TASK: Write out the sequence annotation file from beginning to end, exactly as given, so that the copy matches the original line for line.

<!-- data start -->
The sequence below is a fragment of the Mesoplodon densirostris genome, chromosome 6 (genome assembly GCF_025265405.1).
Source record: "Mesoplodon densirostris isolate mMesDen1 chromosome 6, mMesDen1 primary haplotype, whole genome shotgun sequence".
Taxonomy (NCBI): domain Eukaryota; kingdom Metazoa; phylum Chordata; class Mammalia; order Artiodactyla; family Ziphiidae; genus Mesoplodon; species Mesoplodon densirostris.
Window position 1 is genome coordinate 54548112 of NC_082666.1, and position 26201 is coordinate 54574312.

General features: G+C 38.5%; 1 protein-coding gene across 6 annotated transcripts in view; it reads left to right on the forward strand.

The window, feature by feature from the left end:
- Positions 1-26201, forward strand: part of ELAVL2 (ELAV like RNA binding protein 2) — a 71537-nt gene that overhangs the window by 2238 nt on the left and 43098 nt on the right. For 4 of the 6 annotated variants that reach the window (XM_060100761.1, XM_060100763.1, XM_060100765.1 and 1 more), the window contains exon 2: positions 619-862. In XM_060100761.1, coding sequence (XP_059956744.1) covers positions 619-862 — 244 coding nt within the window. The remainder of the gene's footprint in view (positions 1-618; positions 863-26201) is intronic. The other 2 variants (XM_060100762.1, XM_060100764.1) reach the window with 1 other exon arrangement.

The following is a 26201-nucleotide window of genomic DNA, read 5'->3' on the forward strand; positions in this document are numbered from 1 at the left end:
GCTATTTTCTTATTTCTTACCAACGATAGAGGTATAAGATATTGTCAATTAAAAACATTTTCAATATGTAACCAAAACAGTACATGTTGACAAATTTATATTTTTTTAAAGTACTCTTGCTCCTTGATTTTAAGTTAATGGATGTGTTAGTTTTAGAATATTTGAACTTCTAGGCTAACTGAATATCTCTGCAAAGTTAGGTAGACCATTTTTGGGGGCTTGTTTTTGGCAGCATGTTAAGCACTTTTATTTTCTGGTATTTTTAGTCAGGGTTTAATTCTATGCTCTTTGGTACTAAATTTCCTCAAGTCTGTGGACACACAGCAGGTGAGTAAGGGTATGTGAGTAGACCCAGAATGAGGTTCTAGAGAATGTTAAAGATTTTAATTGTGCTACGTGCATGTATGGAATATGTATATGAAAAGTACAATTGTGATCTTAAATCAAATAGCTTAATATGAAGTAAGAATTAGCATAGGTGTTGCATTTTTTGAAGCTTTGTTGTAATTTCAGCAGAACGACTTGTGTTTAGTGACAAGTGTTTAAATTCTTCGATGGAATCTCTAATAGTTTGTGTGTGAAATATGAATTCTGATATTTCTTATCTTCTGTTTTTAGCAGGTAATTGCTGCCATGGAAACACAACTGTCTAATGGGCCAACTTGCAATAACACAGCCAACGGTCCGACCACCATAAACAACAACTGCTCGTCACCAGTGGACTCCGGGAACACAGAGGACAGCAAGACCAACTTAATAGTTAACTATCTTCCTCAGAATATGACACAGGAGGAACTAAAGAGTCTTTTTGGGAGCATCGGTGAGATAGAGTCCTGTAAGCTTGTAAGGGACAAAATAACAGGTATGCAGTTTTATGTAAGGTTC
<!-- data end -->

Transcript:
The sequence below is a fragment of the Mesoplodon densirostris genome, chromosome 6 (genome assembly GCF_025265405.1).
Source record: "Mesoplodon densirostris isolate mMesDen1 chromosome 6, mMesDen1 primary haplotype, whole genome shotgun sequence".
Taxonomy (NCBI): domain Eukaryota; kingdom Metazoa; phylum Chordata; class Mammalia; order Artiodactyla; family Ziphiidae; genus Mesoplodon; species Mesoplodon densirostris.
Window position 1 is genome coordinate 54548112 of NC_082666.1, and position 26201 is coordinate 54574312.

General features: G+C 38.5%; 1 protein-coding gene across 6 annotated transcripts in view; it reads left to right on the forward strand.

The window, feature by feature from the left end:
- Positions 1-26201, forward strand: part of ELAVL2 (ELAV like RNA binding protein 2) — a 71537-nt gene that overhangs the window by 2238 nt on the left and 43098 nt on the right. For 4 of the 6 annotated variants that reach the window (XM_060100761.1, XM_060100763.1, XM_060100765.1 and 1 more), the window contains exon 2: positions 619-862. In XM_060100761.1, coding sequence (XP_059956744.1) covers positions 619-862 — 244 coding nt within the window. The remainder of the gene's footprint in view (positions 1-618; positions 863-26201) is intronic. The other 2 variants (XM_060100762.1, XM_060100764.1) reach the window with 1 other exon arrangement.

The following is a 26201-nucleotide window of genomic DNA, read 5'->3' on the forward strand; positions in this document are numbered from 1 at the left end:
GCTATTTTCTTATTTCTTACCAACGATAGAGGTATAAGATATTGTCAATTAAAAACATTTTCAATATGTAACCAAAACAGTACATGTTGACAAATTTATATTTTTTTAAAGTACTCTTGCTCCTTGATTTTAAGTTAATGGATGTGTTAGTTTTAGAATATTTGAACTTCTAGGCTAACTGAATATCTCTGCAAAGTTAGGTAGACCATTTTTGGGGGCTTGTTTTTGGCAGCATGTTAAGCACTTTTATTTTCTGGTATTTTTAGTCAGGGTTTAATTCTATGCTCTTTGGTACTAAATTTCCTCAAGTCTGTGGACACACAGCAGGTGAGTAAGGGTATGTGAGTAGACCCAGAATGAGGTTCTAGAGAATGTTAAAGATTTTAATTGTGCTACGTGCATGTATGGAATATGTATATGAAAAGTACAATTGTGATCTTAAATCAAATAGCTTAATATGAAGTAAGAATTAGCATAGGTGTTGCATTTTTTGAAGCTTTGTTGTAATTTCAGCAGAACGACTTGTGTTTAGTGACAAGTGTTTAAATTCTTCGATGGAATCTCTAATAGTTTGTGTGTGAAATATGAATTCTGATATTTCTTATCTTCTGTTTTTAGCAGGTAATTGCTGCCATGGAAACACAACTGTCTAATGGGCCAACTTGCAATAACACAGCCAACGGTCCGACCACCATAAACAACAACTGCTCGTCACCAGTGGACTCCGGGAACACAGAGGACAGCAAGACCAACTTAATAGTTAACTATCTTCCTCAGAATATGACACAGGAGGAACTAAAGAGTCTTTTTGGGAGCATCGGTGAGATAGAGTCCTGTAAGCTTGTAAGGGACAAAATAACAGGTATGCAGTTTTATGTAAGGTTC